Earlier this week, Empire Biscuit opened at 198 Avenue A, near East 12th Street, and began peddling biscuits in every imaginable form (as a sandwich, slathered in gravy, or topped with an impossibly eclectic selection of spreads and jams); the demand was so great that owners Jonathan Price and Yonadav Tsuna ran out of major menu items and had to close early. They’re taking the weekend to regroup, but come this Tuesday, with an expanded staff and a bolstered inventory, they’ll officially be open 24 hours a day.
“It’s a 24-hour product,” said Price, of his biscuits. “We expect to be busiest on the weekends, of course, but during the week, there are people in the service industry who get out of work and want dinner at 2 or 3 a.m, and they don’t have a lot of options at that time on a weekday. So we’re here for them.”
Price and Tsuna chose to dabble in biscuits because they both grew up in the South, and wanted to pair a simple Southern staple with more complex flavors, like the redeye gravy they make with Blue Bottle coffee and home-cured tasso ham (according to legend, Andew Jackson coined the phrase “redeye gravy,” when he asked his hungover chef to make him “a gravy as red as your eyes.”) But they also believe the shop is the right fit for the neighborhood.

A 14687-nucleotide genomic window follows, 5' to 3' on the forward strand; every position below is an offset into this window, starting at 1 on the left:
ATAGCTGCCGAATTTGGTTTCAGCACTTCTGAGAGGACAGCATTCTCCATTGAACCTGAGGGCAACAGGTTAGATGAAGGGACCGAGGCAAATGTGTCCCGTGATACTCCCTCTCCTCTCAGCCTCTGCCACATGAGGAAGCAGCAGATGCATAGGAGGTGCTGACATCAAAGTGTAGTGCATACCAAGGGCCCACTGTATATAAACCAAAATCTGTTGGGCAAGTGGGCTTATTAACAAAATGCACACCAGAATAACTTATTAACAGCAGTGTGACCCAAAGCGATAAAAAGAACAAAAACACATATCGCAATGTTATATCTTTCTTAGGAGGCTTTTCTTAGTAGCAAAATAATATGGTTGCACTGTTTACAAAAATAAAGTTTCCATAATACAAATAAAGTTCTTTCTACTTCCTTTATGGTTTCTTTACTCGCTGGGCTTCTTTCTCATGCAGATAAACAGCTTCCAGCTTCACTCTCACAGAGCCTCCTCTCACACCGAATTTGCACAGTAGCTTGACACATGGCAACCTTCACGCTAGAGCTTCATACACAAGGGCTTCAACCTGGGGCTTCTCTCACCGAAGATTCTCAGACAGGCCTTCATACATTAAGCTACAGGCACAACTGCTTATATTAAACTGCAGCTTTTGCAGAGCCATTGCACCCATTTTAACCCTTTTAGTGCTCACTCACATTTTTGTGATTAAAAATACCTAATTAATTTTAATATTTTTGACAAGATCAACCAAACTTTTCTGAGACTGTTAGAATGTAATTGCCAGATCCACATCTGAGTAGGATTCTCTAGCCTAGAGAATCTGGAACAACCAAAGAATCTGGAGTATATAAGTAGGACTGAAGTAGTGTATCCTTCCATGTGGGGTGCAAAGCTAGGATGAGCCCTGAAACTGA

“New Yorkers expect to have access to regional American food that’s as good as it is in that actual part of the country,” said Price. “And the East Village is where small product concepts thrive. It’s achievable perfection, and it doesn’t cost millions of dollars.”
From 5 a.m. to 7 a.m. daily they’ll have a “biscuit happy hour” in which the two most breakfast-y sandwiches on the menu — featuring eggs, bacon, and ham — will be sold for $3.50. “If you’re up for work at that hour, you deserve a break,” said Price.
Neither Price nor Tsuna is a trained chef, so they hired caterer Karl Wilder to make their cuisine ideas a reality. He “brings some New Orleans” to the shop, according to Price, and made menu additions like the Muffuletta, a Louisianan–by-way-of-Sicily sandwich featuring a high stack of deli meats topped with a garlicky olive salad. Price and Tsuna have planned seasonal menu items for the next year, including about 70 jam recipes, from blueberry to the classic grilled corn butter.
The architect of the shop is a neighbor and 30-year resident of the East Village named Paul Gregory, who wandered into the unfinished space one day offering to help complete it. Kerry Bright of Bright Home Theater, two doors down from the store, has also helped and advised Price and Tsuna — so much so that they named a biscuit (The Bright Crew) after him.
You can try that and other biscuits when the store reopens for a bit this Sunday from 8 a.m. to 3 p.m. Once twenty-four-hour Tuesday hits, stop in at 4 a.m. and see which spread makes for the most satisfying drunchie.